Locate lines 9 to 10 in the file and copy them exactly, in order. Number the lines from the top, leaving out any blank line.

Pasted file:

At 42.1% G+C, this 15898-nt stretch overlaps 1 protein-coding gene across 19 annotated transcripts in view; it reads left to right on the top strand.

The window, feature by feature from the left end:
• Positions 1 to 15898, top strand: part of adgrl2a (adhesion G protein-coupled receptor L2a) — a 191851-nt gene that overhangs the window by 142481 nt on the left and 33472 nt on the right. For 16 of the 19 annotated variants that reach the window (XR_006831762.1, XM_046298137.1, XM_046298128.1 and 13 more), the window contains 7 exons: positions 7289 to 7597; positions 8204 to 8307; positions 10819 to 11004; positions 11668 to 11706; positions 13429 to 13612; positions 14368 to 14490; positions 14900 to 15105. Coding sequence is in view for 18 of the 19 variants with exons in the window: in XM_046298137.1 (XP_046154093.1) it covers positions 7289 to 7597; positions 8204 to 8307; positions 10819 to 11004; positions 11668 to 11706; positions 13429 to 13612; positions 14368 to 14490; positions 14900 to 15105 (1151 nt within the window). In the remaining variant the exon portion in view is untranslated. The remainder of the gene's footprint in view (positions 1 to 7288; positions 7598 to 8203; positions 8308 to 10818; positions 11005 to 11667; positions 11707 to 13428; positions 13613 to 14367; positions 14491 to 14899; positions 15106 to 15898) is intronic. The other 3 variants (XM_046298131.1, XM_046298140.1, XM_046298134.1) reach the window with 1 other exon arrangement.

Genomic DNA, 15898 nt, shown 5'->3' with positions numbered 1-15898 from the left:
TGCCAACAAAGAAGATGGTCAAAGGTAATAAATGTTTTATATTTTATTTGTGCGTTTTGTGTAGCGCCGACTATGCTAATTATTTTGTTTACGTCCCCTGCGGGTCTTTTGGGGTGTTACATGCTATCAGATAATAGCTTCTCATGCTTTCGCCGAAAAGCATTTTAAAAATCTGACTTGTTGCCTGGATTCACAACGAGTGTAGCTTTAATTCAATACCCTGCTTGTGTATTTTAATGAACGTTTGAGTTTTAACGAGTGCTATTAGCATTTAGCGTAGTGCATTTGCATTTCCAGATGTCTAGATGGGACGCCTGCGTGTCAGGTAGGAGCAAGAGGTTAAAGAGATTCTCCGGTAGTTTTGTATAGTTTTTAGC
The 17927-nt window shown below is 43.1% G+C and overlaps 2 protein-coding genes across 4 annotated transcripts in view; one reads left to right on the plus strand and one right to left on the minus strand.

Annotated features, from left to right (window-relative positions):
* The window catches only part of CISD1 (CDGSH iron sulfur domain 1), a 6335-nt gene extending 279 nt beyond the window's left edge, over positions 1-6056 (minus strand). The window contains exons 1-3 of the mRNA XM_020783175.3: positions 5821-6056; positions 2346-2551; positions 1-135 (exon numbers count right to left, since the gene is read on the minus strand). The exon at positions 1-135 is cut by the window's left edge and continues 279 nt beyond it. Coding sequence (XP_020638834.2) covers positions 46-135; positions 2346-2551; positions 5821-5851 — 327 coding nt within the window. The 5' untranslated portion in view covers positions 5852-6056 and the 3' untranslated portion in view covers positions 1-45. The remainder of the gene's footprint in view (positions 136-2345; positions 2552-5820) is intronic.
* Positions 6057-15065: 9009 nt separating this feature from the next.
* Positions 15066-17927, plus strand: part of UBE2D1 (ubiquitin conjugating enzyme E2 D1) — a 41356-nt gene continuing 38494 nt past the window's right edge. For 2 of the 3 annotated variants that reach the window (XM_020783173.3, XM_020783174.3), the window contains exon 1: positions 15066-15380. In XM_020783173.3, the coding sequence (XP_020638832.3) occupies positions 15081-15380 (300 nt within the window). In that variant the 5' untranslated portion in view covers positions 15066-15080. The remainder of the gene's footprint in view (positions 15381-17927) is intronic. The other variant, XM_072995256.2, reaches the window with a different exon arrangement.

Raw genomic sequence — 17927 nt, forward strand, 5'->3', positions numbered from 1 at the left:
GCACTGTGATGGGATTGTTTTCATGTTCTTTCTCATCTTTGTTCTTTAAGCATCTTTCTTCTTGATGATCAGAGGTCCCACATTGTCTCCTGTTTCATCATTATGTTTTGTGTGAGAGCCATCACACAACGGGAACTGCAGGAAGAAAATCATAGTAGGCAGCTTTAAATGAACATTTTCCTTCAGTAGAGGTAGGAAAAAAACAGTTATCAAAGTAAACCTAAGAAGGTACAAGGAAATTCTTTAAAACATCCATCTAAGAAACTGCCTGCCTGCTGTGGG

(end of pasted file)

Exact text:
* Positions 6057-15065: 9009 nt separating this feature from the next.
* Positions 15066-17927, plus strand: part of UBE2D1 (ubiquitin conjugating enzyme E2 D1) — a 41356-nt gene continuing 38494 nt past the window's right edge. For 2 of the 3 annotated variants that reach the window (XM_020783173.3, XM_020783174.3), the window contains exon 1: positions 15066-15380. In XM_020783173.3, the coding sequence (XP_020638832.3) occupies positions 15081-15380 (300 nt within the window). In that variant the 5' untranslated portion in view covers positions 15066-15080. The remainder of the gene's footprint in view (positions 15381-17927) is intronic. The other variant, XM_072995256.2, reaches the window with a different exon arrangement.